"The Last Stand of the Tin Can Sailors"

Discussion in 'Non-fiction' started by vikingBerserker, Sep 27, 2010.

  1. vikingBerserker

    vikingBerserker Well-Known Member

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    The Last Stand of the Tin Can Sailors by James D Hornfischer ISBM 978-0-553-38148-1
    Amazon.com: The Last Stand of the Tin Can Sailors: The Extraordinary World War II Story of the U.S. Navy's Finest Hour (9780553381481): James D. Hornfischer: Gateway

    This is a book about the Battle of Samar near the Philippines in which 3 Destroyers (DDs) and 4 Destroyer Escorts (DEs) of the US Navy charged a massive Japanese Fleet under Admiral Kurita in order to try and protect 6 Escort Carriers (CVEs). This group of US Navel Ships are more popularly known as "Taffy 3".

    I never realized to the extent the Naval Aviators played in this battle, from the first take off from a CVE while the ship is trying to dodge gunfire from the Japanese, to Lt Thomas Lupo pulling his revolver on a US Army Major at Tacloban in order to convince the Major they needed the bombs and fuel now more then the USAAF would need them in a couple of weeks, to the fliers making repeated torpedo/bomb runs with no weapons to try and slow the Japanese ships down to the final Air Search and Rescue of the surviving sailors and aviators.

    This is a book I could not put down and ended up reading it in 2 days and is the best book I've read on this topic. The author interviewed a number of the participants so a good portion of the book is first hand knowledge. The author also includes some information from the Japanese point of view and perhaps is one of the very few that IMHO gives the proper credit to Admiral Kurita.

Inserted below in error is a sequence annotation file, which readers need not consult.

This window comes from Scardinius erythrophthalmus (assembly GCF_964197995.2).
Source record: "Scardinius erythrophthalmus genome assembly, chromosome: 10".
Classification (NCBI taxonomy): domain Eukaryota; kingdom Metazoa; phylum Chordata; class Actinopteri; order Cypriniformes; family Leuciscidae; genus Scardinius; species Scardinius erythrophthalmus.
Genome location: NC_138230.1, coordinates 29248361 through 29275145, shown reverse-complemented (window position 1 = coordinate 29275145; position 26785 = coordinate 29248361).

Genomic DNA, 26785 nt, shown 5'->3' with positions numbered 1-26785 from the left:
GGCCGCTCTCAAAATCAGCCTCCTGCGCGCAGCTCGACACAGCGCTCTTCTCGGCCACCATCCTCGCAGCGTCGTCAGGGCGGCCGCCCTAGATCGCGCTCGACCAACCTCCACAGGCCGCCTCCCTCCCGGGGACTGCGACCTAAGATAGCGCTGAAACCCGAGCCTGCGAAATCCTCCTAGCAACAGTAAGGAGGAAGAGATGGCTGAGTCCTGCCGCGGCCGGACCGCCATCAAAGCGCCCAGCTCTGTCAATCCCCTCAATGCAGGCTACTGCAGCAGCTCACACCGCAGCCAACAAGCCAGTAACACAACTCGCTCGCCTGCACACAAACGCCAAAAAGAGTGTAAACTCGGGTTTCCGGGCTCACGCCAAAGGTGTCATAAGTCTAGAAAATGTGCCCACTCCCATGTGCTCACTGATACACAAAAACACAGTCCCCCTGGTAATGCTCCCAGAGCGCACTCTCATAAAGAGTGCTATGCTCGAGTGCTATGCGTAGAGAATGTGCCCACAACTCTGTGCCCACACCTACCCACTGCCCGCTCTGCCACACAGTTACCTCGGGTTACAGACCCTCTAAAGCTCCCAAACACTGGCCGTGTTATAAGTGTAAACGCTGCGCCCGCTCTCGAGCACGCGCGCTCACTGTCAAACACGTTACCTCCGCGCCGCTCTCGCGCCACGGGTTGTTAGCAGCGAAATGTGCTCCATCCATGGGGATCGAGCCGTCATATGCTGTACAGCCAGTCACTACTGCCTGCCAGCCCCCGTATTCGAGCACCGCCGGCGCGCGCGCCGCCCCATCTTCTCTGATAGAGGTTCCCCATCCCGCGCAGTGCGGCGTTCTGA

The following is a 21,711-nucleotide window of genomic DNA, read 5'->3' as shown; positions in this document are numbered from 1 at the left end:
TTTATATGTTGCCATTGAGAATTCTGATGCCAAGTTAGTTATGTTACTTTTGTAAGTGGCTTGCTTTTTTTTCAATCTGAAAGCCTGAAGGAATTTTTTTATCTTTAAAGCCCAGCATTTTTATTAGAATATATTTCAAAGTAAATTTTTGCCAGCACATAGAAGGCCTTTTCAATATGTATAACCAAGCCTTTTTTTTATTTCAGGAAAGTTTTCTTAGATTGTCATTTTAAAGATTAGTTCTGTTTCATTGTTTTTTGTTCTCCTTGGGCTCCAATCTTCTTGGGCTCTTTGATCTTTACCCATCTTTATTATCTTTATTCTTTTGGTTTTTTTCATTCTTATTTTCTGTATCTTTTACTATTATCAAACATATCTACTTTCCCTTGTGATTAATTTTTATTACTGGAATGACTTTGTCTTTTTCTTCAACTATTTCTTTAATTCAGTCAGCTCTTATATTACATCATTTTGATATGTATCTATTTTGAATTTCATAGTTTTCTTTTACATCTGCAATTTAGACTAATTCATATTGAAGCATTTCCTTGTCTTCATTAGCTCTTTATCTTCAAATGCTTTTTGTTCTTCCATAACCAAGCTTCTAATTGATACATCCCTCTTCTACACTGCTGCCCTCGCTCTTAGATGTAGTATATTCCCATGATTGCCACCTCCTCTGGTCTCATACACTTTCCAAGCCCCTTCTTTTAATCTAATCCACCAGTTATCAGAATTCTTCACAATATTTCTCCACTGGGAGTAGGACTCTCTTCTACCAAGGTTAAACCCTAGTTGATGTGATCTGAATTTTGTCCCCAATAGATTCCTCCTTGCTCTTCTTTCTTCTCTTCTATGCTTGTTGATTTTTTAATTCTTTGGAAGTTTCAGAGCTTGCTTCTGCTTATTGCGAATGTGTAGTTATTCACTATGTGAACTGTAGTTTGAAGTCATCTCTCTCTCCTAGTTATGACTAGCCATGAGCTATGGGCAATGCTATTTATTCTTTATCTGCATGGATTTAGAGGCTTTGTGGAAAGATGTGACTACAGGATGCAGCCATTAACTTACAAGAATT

One of the more humorous parts of the book, as the survivors of the USS Johnston were floating in the water Japanese ships began to pass by them. At first they were concerned that the Japanese would machine gun them or perhaps drop a depth charge on them. However:

    "It was then that Carter realized what was going on. "It appeared to me that every man on her deck was standing at attention, like a muster, giving us one big salute." As the Japanese warship slid by them, a smartly dressed officer was on the wing of the bridge, standing erect and, indeed saluting....

    Another Japanese crewman was filming them with a handheld movie camera. Another flipped his thumb to his nose and delivered a raspberry...."

    It does not mater which ship you are on, or whose flag you fly under - there is always at least one SOB in the lot. :lol:

    I could not recomend this book enough!
     
  2. ToughOmbre

    ToughOmbre Active Member

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    Absolutely agree vB!

    The best book I have ever read about a WW II naval battle!

    TO
     
  3. Messy1

    Messy1 Well-Known Member

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    I'll have to look for it. Thanks for the tip.
     
  4. RabidAlien

    RabidAlien Active Member

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    I keep hearing this title pop up here and there....I'll have to drop it on my Amazon list!
     
  5. Glider

    Glider Well-Known Member

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    One for the Christmas list
     
  6. vikingBerserker

    vikingBerserker Well-Known Member

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    Earlier this year another book was published about this event. For Crew and Country by John Wukovits talks about the DE Samuel B Roberts heroic charge and ultimate sinking after being hit by 2 salvos of 8" and one 14" during this battle. She was the only DE sunk (per the author) during the war and to the veracity of the battle; each 5" carried 325 rounds and when the 14" salvo hit, a dying gunner struggled to load the last round into the destroyed gun. This book is not as good as The Last Stand (it does not have a lot about the air component of the battle), but it is still an excellent read.

    For Crew.jpg
     
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